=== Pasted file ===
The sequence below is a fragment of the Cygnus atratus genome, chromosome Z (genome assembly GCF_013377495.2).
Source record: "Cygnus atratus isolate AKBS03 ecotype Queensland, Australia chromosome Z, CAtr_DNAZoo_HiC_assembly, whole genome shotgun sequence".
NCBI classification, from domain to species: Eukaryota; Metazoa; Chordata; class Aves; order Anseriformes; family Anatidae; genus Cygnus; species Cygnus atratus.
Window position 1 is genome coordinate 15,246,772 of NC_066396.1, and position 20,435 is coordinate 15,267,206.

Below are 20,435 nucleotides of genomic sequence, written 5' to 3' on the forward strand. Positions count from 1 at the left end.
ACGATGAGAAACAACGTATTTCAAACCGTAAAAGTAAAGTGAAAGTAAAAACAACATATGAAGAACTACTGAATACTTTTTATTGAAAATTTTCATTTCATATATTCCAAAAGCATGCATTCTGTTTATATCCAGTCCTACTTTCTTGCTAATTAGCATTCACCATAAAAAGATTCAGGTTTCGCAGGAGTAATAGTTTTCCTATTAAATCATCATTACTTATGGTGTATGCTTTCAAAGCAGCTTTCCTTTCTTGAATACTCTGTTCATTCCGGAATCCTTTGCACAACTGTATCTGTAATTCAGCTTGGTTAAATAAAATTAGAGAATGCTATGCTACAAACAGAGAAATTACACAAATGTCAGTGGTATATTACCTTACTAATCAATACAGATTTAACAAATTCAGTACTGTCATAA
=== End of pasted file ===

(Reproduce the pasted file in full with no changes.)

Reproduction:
The sequence below is a fragment of the Cygnus atratus genome, chromosome Z (genome assembly GCF_013377495.2).
Source record: "Cygnus atratus isolate AKBS03 ecotype Queensland, Australia chromosome Z, CAtr_DNAZoo_HiC_assembly, whole genome shotgun sequence".
NCBI classification, from domain to species: Eukaryota; Metazoa; Chordata; class Aves; order Anseriformes; family Anatidae; genus Cygnus; species Cygnus atratus.
Window position 1 is genome coordinate 15,246,772 of NC_066396.1, and position 20,435 is coordinate 15,267,206.

Below are 20,435 nucleotides of genomic sequence, written 5' to 3' on the forward strand. Positions count from 1 at the left end.
ACGATGAGAAACAACGTATTTCAAACCGTAAAAGTAAAGTGAAAGTAAAAACAACATATGAAGAACTACTGAATACTTTTTATTGAAAATTTTCATTTCATATATTCCAAAAGCATGCATTCTGTTTATATCCAGTCCTACTTTCTTGCTAATTAGCATTCACCATAAAAAGATTCAGGTTTCGCAGGAGTAATAGTTTTCCTATTAAATCATCATTACTTATGGTGTATGCTTTCAAAGCAGCTTTCCTTTCTTGAATACTCTGTTCATTCCGGAATCCTTTGCACAACTGTATCTGTAATTCAGCTTGGTTAAATAAAATTAGAGAATGCTATGCTACAAACAGAGAAATTACACAAATGTCAGTGGTATATTACCTTACTAATCAATACAGATTTAACAAATTCAGTACTGTCATAA